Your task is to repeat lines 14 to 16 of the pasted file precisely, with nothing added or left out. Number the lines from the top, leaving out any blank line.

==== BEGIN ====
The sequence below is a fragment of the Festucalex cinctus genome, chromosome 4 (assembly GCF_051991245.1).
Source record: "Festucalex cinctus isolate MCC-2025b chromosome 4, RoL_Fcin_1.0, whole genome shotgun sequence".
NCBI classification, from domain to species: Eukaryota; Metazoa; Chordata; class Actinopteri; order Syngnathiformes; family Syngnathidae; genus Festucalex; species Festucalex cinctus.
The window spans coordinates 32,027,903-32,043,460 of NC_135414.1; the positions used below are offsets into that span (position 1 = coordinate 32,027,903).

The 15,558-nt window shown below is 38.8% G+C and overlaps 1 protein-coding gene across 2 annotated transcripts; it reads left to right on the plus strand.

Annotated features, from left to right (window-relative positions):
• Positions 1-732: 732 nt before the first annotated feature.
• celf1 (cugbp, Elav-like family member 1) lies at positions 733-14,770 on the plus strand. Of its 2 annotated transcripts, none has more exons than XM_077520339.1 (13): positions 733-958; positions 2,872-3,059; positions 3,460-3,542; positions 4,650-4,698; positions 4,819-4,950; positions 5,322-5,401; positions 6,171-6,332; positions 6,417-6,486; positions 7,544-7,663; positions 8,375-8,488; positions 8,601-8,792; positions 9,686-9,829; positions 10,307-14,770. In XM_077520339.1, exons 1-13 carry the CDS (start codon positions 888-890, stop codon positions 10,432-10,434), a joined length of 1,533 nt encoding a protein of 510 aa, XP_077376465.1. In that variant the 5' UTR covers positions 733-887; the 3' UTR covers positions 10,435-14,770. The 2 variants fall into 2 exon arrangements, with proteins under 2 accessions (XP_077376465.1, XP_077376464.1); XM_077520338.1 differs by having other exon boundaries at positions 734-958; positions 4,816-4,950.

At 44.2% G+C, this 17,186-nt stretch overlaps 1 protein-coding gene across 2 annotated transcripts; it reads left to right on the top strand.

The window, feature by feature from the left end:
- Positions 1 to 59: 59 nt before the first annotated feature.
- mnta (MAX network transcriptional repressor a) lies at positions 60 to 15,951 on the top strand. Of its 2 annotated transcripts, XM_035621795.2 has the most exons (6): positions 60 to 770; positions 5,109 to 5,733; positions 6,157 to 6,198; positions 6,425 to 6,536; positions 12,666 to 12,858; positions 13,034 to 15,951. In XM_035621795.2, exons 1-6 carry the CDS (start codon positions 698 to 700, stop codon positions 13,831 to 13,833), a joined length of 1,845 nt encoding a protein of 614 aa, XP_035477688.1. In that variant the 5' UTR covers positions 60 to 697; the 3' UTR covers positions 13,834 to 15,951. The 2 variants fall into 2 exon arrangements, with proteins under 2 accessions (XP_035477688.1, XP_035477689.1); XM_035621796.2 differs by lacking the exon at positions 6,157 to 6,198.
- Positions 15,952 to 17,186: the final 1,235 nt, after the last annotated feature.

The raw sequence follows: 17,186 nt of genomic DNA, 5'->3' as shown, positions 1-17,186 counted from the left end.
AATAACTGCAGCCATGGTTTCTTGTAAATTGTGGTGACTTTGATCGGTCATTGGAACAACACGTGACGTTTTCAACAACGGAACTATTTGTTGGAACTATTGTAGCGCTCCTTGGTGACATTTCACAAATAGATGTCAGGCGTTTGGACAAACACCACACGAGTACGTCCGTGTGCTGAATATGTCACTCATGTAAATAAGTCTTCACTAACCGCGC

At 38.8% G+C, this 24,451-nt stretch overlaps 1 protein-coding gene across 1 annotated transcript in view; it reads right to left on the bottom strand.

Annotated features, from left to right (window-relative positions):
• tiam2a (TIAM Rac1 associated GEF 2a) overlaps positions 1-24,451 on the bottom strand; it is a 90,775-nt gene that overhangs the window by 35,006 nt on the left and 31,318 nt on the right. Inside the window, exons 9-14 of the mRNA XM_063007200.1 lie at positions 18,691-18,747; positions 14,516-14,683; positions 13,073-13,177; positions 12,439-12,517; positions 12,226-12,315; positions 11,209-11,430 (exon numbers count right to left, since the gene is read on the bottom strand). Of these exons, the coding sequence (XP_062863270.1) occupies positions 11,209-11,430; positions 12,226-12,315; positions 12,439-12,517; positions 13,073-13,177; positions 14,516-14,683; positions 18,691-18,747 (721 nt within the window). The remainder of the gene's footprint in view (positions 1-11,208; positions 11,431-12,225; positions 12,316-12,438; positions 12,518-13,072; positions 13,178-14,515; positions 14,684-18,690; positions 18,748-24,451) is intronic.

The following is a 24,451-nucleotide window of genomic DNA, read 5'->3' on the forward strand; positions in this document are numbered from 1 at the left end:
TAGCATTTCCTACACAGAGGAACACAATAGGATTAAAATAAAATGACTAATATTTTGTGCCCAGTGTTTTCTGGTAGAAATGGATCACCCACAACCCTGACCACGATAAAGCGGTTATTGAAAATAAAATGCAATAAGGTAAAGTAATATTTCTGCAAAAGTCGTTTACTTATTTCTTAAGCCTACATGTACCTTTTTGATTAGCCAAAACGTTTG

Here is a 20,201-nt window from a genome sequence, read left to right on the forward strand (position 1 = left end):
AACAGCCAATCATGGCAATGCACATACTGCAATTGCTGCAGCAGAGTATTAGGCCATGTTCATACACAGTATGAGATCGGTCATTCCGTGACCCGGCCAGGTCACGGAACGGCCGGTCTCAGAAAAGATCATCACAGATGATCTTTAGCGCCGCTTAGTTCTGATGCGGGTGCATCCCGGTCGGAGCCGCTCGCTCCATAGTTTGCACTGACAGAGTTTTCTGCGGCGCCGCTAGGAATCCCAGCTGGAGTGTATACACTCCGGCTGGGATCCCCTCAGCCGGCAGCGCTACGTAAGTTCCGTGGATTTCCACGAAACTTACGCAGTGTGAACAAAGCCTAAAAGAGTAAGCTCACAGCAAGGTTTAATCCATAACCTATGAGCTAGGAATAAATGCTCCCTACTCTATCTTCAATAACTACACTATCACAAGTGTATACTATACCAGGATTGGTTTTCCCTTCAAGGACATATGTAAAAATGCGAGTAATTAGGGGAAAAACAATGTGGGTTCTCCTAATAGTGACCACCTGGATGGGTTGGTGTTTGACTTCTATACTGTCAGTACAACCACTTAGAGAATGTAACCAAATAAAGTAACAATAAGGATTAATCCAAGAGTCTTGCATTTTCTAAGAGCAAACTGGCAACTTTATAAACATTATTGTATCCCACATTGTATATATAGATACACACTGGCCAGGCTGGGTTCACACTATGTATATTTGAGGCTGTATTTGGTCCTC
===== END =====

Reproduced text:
The raw sequence follows: 17,186 nt of genomic DNA, 5'->3' as shown, positions 1-17,186 counted from the left end.
AATAACTGCAGCCATGGTTTCTTGTAAATTGTGGTGACTTTGATCGGTCATTGGAACAACACGTGACGTTTTCAACAACGGAACTATTTGTTGGAACTATTGTAGCGCTCCTTGGTGACATTTCACAAATAGATGTCAGGCGTTTGGACAAACACCACACGAGTACGTCCGTGTGCTGAATATGTCACTCATGTAAATAAGTCTTCACTAACCGCGC

At 38.8% G+C, this 24,451-nt stretch overlaps 1 protein-coding gene across 1 annotated transcript in view; it reads right to left on the bottom strand.